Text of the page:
(The Hill) — A Texas teacher agreed to pay a $90,000 settlement this week after he was sued by a student on First Amendment grounds for requiring a class to write out the Pledge of Allegiance. The incident occurred in 2017 when teacher Benjie Arnold asked his class to write out the Pledge of Allegiance or receive a failing grade.
The student, Mari Oliver, wrote a squiggly line on the paper, and failed the assignment as a result. Oliver, who is Black, refused to write out the pledge for religious and social justice reasons relating to the treatment of Black Americans in the United States.
Forty-seven states in the U.S. require the Pledge of Allegiance be recited in public schools, with varying exemptions for students or staff who wish to opt-out. The 1943 U.S. Supreme Court ruling, West Virginia V. Barnette, determined that no school or government can compel someone to recite the Pledge of Allegiance or salute the flag.
But states can still require it while offering exemptions. And states have varying levels of exemptions — for example, Florida and Texas allow for a student to be exempted from reciting the Pledge of Allegiance only if a parent or guardian consents.
Here is a full breakdown of states’ laws on the Pledge of Allegiance.
States with no policy for the pledge
Nebraska – There is no statute in the state of Nebraska, but the state’s school board required the Pledge of Allegiance to be recited at public schools in 2012.
Wyoming, Vermont, and Hawaii
States that require the pledge to be recited, with no clear exemptions
Kansas – The state of Kansas does require the pledge to be recited, but leaves oversight to the state’s Board of Education.
Georgia, Illinois, New Mexico, and Nevada
Massachusetts – There is no clear exemption in the state of Massachusetts: “Failure for a period of two consecutive weeks by a teacher to salute the flag and recite said pledge as aforesaid, or to cause the pupils under his charge so to do, shall be punished for every such period by a fine of not more than five dollars,” the law states.
California – The state of California requires the pledge to be recited, but leaves oversight to school districts.
Delaware – The state of Delaware requires the pledge to be recited, and a bill that would have established a clear exemption and eliminated a penalty against teachers for not leading students in the patriotic exercise was tabled in a state legislature’s committee last year.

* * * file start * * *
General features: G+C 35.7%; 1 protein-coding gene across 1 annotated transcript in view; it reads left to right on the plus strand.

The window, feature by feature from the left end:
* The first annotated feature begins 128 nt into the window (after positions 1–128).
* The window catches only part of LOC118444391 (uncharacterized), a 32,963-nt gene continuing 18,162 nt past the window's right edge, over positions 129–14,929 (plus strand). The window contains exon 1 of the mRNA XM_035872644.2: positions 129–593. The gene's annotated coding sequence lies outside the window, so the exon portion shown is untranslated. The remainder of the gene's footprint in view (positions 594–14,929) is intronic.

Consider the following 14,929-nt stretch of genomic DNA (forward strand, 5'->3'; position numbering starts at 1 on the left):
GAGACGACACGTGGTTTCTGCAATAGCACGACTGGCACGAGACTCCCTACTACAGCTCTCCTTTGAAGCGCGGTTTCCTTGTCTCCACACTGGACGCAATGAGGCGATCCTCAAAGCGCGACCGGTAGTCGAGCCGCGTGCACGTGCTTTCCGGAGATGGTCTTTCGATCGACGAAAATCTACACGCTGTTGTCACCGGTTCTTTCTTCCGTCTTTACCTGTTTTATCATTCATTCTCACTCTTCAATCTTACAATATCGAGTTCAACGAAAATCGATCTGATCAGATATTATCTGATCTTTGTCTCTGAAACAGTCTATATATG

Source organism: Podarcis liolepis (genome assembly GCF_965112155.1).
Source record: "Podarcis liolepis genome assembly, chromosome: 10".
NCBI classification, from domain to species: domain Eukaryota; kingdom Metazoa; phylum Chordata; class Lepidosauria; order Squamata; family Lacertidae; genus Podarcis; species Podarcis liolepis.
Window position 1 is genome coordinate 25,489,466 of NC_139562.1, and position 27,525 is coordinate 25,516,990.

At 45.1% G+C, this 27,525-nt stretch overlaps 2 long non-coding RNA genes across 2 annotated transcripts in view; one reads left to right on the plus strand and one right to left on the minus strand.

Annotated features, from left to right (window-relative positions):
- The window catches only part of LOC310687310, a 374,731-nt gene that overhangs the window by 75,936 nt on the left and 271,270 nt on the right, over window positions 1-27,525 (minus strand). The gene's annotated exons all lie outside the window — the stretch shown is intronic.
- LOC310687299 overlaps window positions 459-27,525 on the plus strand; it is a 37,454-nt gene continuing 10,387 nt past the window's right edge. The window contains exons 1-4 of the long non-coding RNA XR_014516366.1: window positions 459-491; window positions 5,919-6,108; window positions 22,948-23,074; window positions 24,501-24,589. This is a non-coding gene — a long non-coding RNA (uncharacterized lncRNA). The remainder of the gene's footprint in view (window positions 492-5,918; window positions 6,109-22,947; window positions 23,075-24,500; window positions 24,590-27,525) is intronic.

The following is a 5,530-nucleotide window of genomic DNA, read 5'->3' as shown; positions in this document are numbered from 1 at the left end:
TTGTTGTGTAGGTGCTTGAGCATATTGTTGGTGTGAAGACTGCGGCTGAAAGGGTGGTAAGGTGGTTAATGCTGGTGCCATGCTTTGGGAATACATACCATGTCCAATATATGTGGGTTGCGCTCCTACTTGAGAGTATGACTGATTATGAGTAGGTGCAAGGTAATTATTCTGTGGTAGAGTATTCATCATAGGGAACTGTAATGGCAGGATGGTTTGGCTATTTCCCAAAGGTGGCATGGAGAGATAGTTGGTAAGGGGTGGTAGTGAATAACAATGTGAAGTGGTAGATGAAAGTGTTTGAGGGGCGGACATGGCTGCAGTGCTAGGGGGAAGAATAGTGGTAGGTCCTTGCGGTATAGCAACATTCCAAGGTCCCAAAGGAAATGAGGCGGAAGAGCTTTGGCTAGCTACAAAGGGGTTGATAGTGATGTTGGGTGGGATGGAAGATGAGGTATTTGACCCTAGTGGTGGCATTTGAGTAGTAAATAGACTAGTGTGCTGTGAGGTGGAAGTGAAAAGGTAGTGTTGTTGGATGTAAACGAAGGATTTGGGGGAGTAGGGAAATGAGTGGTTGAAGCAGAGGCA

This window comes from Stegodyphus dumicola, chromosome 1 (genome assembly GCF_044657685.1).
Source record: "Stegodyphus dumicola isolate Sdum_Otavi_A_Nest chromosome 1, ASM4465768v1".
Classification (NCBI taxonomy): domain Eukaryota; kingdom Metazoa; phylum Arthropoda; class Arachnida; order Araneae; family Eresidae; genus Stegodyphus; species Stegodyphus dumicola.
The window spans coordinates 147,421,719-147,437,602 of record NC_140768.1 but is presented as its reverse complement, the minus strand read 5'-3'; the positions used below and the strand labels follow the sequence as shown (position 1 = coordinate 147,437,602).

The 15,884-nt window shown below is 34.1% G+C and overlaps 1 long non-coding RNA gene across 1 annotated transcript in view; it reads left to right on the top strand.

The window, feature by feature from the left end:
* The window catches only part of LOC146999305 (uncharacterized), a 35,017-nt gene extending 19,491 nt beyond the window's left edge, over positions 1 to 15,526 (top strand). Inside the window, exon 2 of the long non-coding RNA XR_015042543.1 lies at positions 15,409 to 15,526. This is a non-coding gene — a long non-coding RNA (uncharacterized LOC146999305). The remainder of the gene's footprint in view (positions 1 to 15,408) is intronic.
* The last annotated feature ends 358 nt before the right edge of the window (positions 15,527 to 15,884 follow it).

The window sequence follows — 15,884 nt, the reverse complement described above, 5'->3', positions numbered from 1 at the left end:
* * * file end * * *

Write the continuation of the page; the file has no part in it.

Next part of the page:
States requiring the Pledge to be recited with stricter exemptions
Texas, Florida and Pennsylvania – In these states, a student must provide written notice from parent or guardian to gain exemption.
Utah – In Utah, students must provide written notice from a parent or guardian to gain exemption, but the code does require schools to notify students that they can opt-out.
Washington – In the state of Washington, “students not reciting the pledge shall maintain a respectful silence,” according to state law.
New Jersey – In New Jersey, Exempt students “shall be required to show full respect to the flag while the pledge is being given merely by standing at attention, the boys removing the headdress.”
Virginia – In Virginia, exempt students must be quiet during recitation. The code also says every student must learn about the pledge and demonstrate knowledge of it.
Oregon and Tennessee – Exempt students must remain quiet.
States with new laws establishing the Pledge to be recited in schools
Montana and Arkansas – These states passed updates to state laws in 2021 with clear exemptions.
North Dakota – North Dakota passed an update to its state law in 2021 that says schools may authorize a voluntary recitation.
Alabama – Alabama passed an update to its state law requiring recitation in 2019 with a clear exemption.
Iowa – Iowa passed a state law on the matter requiring recitation for the first time in 2021 with a clear exemption.
States with exemptions, but varying interpretations
Kentucky – Kentucky state law says: “Pupils shall be reminded that this Lord’s prayer is the prayer our pilgrim fathers recited when they came to this country in their search for freedom. Pupils shall be informed that these exercises are not meant to influence an individual’s personal religious beliefs in any manner.”
Alaska – Alaska requires school districts to inform people of their right not to participate in the Pledge of Allegiance.
Oklahoma – The Sooner state requires schools post a notice in a conspicuous place informing them that they don’t have to participate.
States with clear exemptions
South Dakota, North Carolina, Mississippi, Connecticut, Michigan, New York, Ohio, Minnesota, New Hampshire, West Virginia, South Carolina, Colorado, Idaho, Wisconsin, Maryland, Maine, Indiana, Louisiana, and Rhode Island